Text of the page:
|Hidden Killers (Tennison 2) by Lynda La Plante|
|Reviewer: Sue Magee|
|Summary: The second book in the Tennison series follows the career of the young Jane Tennison, of Prime Suspect. I hadn't read the first book in the series but this read well as a stand alone, although it does give away quite a lot of what happened in the first book.|
|Buy? Yes||Borrow? Yes|
|Pages: 512/13h27m||Date: October 2016|
|Publisher: Simon & Schuster|
|External links: Author's website|
Coming to the end of her probation WPC Jane Tennison knows that she would like to work in CID, only there's some resistance. It's never quite said, but you have a suspicion that it might come down to the fact that she's a woman. But being female has its advantages when a decoy is needed to entrap a man who has been attacking women and Tennison finds herself walking the local park area dressed up like a prostitute and wearing a blue rabbit-skin coat. She is attacked and only just rescued in time, but suffers nothing worse than a cut lip and a fright. It seems as though this is the man who has been attacking women, but is he also responsible for the rape of a young girl?
When I think back over television crime series, one stands out above all others: Prime Suspect starring Helen Mirren. DCI Jane Tennison was one of the first female Detective Chief Inspectors in the Metropolitan Police. Fighting the institutionalised sexism within the force was as demanding as the job itself. More than once I wondered how she got to that position and screenwriter Lynda La Plante has obliged with Tennison in 2015 and the sequel, Hidden Killers in 2016. Now I hadn't read Tennison before picking up Hidden Killers - there's nothing on the cover to suggest that it's number two in a series - but I didn't find any difficulty in reading the book as a stand alone. If you are planning on reading both books you might be better to read Tennison first, as it doesn't give away what happened in specific cases, but you will know who's not going to be in the next book.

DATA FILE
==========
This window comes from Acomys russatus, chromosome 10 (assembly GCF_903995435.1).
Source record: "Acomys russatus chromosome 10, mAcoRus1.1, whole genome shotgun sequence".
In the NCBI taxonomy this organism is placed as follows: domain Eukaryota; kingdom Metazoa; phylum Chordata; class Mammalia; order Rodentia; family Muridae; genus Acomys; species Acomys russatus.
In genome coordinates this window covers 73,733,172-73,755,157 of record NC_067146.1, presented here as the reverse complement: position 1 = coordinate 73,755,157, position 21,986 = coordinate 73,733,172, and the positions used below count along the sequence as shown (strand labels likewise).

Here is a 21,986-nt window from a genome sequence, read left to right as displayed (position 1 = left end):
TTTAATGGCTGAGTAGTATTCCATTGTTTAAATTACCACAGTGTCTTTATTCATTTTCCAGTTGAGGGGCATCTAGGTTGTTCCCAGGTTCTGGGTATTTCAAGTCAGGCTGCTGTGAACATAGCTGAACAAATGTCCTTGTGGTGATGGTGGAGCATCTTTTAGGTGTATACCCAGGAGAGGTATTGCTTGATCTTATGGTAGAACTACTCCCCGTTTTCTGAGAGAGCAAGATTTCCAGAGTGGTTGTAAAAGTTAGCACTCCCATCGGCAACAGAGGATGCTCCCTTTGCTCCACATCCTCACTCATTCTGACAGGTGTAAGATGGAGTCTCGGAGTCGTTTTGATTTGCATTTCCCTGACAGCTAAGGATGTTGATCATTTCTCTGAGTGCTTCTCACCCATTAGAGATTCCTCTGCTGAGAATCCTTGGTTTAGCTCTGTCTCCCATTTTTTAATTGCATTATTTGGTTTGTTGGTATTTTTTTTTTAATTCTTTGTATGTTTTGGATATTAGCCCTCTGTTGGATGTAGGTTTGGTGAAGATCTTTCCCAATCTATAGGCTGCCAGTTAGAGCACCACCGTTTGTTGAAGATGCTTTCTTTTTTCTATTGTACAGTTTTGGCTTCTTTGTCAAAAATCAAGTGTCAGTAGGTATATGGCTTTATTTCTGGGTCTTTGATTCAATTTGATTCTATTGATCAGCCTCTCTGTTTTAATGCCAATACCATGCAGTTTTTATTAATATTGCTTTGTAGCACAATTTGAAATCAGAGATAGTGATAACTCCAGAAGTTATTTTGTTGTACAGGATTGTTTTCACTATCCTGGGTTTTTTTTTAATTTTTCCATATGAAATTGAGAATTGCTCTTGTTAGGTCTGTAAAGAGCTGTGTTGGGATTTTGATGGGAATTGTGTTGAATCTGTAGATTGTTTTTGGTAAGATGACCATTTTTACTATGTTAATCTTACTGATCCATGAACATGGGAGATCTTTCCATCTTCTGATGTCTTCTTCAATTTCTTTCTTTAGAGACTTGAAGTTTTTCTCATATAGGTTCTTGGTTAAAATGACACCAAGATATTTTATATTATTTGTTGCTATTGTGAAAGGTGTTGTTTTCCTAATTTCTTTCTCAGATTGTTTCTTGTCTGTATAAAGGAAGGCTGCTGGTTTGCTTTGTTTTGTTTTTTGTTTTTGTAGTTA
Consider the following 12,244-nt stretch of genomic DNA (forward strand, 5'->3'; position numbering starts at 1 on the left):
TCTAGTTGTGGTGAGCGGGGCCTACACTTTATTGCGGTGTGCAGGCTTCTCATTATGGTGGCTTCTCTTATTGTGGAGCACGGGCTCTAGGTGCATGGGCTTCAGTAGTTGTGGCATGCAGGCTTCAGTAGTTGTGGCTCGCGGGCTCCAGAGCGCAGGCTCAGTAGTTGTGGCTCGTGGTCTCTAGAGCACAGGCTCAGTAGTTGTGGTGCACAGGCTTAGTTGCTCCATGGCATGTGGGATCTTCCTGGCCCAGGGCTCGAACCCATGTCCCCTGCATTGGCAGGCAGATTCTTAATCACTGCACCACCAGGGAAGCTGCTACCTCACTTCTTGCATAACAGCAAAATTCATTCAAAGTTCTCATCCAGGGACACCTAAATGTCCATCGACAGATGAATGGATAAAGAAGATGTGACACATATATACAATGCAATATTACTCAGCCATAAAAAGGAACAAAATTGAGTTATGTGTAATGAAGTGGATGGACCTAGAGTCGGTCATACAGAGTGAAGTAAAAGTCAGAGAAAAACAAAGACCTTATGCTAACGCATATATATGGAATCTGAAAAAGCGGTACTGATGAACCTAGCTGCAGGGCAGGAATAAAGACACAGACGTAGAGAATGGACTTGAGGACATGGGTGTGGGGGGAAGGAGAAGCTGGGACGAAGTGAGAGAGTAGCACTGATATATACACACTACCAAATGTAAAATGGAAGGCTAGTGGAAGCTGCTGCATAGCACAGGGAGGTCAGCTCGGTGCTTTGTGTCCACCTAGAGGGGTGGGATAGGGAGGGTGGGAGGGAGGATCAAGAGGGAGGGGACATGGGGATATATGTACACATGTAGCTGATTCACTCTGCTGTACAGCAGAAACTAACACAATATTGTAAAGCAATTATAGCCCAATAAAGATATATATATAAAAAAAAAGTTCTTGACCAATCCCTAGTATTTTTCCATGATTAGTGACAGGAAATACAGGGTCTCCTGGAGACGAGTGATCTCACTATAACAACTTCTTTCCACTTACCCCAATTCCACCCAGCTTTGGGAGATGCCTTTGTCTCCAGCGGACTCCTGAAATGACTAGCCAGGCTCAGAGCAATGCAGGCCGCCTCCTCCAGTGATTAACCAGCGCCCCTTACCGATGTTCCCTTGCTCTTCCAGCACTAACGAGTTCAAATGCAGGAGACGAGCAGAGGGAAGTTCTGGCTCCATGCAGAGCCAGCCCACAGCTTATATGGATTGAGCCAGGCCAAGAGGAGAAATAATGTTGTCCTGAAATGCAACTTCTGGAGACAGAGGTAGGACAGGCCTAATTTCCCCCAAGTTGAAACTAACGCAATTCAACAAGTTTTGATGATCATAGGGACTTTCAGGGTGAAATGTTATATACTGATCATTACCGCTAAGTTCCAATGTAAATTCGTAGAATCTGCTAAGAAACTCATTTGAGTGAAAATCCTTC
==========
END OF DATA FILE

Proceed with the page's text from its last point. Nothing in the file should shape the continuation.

La Plante perfectly captures Tennison's innocence and naivety and we see it gradually eroded as the story progresses. Even though the man in front of her sexually attacked her she can't quite believe that he's also guilty of the rape of a teenager. She's willing to believe that superior officers in CID might have made a mistake, or to be trying to fit him up for the rape. To begin with she's not much of a team player, tending to go off and do her own thing without saying what she's doing. La Plante's great skill is that we see Tennison gradually maturing as a person and as a detective.
What doesn't change is the casual sexism in the force and to be fair, it wasn't just in the police force that these attitudes were prevalent at the time, but it was pointed up when women were facing the same danger as men but being treated as lesser beings. It was good to look back and realise that attitudes have changed - to some extent.
It was a good story with some twists I wasn't expecting and I was gripped right to the end. La Plante is also good on how the police service really works and there was a feeling of authenticity. In addition to reading the book I also listened to an audio download (which I bought myself) narrated by Julie Teal. I was impressed by her range of voices and whilst the male voices might not have had quite the depth that there would have been from most male narrators I was never displeased by what I heard and nor was I in any doubt about who was speaking. I'd happily listen to more from Teal.
I'd like to thank the publishers for sending a copy of the book to the Bookbag.
If you'd like to read another female detective, there's always DI Grace Fisher.
You could get a free audio download of Hidden Killers (Tennison 2) by Lynda La Plante with a 30-day Audible free trial at Amazon.co.uk.
You can read more book reviews or buy Hidden Killers (Tennison 2) by Lynda La Plante at Amazon.co.uk
You can read more book reviews or buy Hidden Killers (Tennison 2) by Lynda La Plante at Amazon.com.
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